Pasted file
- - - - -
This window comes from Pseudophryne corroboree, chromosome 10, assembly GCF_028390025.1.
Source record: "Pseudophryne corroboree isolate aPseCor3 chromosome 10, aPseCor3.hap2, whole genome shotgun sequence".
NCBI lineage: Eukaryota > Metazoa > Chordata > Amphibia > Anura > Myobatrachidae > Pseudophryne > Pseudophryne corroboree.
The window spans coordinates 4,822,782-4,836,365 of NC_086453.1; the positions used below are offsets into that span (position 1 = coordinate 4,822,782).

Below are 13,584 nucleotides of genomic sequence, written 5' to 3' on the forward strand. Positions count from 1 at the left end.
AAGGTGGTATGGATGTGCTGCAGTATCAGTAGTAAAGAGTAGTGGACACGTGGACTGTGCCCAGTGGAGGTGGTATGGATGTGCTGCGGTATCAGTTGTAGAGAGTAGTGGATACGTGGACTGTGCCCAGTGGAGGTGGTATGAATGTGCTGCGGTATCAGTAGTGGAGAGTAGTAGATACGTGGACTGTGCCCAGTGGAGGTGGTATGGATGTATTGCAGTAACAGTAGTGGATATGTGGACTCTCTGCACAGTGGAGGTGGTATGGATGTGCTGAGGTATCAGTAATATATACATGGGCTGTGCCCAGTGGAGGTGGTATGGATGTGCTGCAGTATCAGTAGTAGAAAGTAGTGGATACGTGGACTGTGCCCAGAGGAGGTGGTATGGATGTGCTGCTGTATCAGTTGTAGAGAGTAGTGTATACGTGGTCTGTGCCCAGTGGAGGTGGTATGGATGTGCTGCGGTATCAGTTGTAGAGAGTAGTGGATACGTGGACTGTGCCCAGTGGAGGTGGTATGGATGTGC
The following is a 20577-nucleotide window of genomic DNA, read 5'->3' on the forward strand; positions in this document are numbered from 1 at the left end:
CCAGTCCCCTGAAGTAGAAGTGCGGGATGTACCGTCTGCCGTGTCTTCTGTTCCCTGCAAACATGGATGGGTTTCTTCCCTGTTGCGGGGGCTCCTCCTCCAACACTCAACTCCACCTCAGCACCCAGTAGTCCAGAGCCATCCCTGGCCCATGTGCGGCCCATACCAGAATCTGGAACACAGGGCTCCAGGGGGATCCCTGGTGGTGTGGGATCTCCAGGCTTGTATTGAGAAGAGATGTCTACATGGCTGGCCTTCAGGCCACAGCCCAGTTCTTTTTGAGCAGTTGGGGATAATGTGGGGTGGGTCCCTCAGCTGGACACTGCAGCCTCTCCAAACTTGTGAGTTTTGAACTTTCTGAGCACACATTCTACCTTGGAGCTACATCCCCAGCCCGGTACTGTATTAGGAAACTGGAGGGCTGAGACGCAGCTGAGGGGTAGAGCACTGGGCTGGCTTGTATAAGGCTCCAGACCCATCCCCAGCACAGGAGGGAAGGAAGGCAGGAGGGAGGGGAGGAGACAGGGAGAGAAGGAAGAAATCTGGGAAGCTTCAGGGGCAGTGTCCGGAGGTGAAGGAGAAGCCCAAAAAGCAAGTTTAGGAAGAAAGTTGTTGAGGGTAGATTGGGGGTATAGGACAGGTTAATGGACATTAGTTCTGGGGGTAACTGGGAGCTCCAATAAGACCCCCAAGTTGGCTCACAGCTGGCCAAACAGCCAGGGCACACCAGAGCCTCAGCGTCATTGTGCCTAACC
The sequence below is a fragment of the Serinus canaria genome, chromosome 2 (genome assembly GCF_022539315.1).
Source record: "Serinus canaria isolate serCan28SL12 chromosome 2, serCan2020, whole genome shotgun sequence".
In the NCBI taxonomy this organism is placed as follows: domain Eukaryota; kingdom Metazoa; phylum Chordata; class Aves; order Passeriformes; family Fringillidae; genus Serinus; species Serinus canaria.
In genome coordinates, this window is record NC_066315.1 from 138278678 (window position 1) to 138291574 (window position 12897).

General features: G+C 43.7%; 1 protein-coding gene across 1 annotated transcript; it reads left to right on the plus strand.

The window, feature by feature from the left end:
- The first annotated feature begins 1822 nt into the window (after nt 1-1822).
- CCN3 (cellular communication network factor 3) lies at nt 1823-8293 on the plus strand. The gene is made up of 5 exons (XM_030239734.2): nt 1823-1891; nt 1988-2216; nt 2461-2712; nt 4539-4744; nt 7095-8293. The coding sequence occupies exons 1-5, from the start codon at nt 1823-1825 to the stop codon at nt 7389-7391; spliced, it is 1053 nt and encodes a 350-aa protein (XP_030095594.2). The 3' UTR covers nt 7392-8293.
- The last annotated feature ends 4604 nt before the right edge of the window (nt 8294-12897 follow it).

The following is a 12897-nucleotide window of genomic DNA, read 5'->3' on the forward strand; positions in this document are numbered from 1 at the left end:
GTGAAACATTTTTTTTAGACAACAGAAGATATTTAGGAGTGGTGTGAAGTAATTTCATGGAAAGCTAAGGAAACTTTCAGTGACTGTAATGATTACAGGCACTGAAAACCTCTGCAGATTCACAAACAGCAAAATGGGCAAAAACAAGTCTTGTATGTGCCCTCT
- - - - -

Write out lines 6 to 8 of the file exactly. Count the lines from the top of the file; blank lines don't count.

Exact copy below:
AAGGTGGTATGGATGTGCTGCAGTATCAGTAGTAAAGAGTAGTGGACACGTGGACTGTGCCCAGTGGAGGTGGTATGGATGTGCTGCGGTATCAGTTGTAGAGAGTAGTGGATACGTGGACTGTGCCCAGTGGAGGTGGTATGAATGTGCTGCGGTATCAGTAGTGGAGAGTAGTAGATACGTGGACTGTGCCCAGTGGAGGTGGTATGGATGTATTGCAGTAACAGTAGTGGATATGTGGACTCTCTGCACAGTGGAGGTGGTATGGATGTGCTGAGGTATCAGTAATATATACATGGGCTGTGCCCAGTGGAGGTGGTATGGATGTGCTGCAGTATCAGTAGTAGAAAGTAGTGGATACGTGGACTGTGCCCAGAGGAGGTGGTATGGATGTGCTGCTGTATCAGTTGTAGAGAGTAGTGTATACGTGGTCTGTGCCCAGTGGAGGTGGTATGGATGTGCTGCGGTATCAGTTGTAGAGAGTAGTGGATACGTGGACTGTGCCCAGTGGAGGTGGTATGGATGTGC
The following is a 20577-nucleotide window of genomic DNA, read 5'->3' on the forward strand; positions in this document are numbered from 1 at the left end:
CCAGTCCCCTGAAGTAGAAGTGCGGGATGTACCGTCTGCCGTGTCTTCTGTTCCCTGCAAACATGGATGGGTTTCTTCCCTGTTGCGGGGGCTCCTCCTCCAACACTCAACTCCACCTCAGCACCCAGTAGTCCAGAGCCATCCCTGGCCCATGTGCGGCCCATACCAGAATCTGGAACACAGGGCTCCAGGGGGATCCCTGGTGGTGTGGGATCTCCAGGCTTGTATTGAGAAGAGATGTCTACATGGCTGGCCTTCAGGCCACAGCCCAGTTCTTTTTGAGCAGTTGGGGATAATGTGGGGTGGGTCCCTCAGCTGGACACTGCAGCCTCTCCAAACTTGTGAGTTTTGAACTTTCTGAGCACACATTCTACCTTGGAGCTACATCCCCAGCCCGGTACTGTATTAGGAAACTGGAGGGCTGAGACGCAGCTGAGGGGTAGAGCACTGGGCTGGCTTGTATAAGGCTCCAGACCCATCCCCAGCACAGGAGGGAAGGAAGGCAGGAGGGAGGGGAGGAGACAGGGAGAGAAGGAAGAAATCTGGGAAGCTTCAGGGGCAGTGTCCGGAGGTGAAGGAGAAGCCCAAAAAGCAAGTTTAGGAAGAAAGTTGTTGAGGGTAGATTGGGGGTATAGGACAGGTTAATGGACATTAGTTCTGGGGGTAACTGGGAGCTCCAATAAGACCCCCAAGTTGGCTCACAGCTGGCCAAACAGCCAGGGCACACCAGAGCCTCAGCGTCATTGTGCCTAACC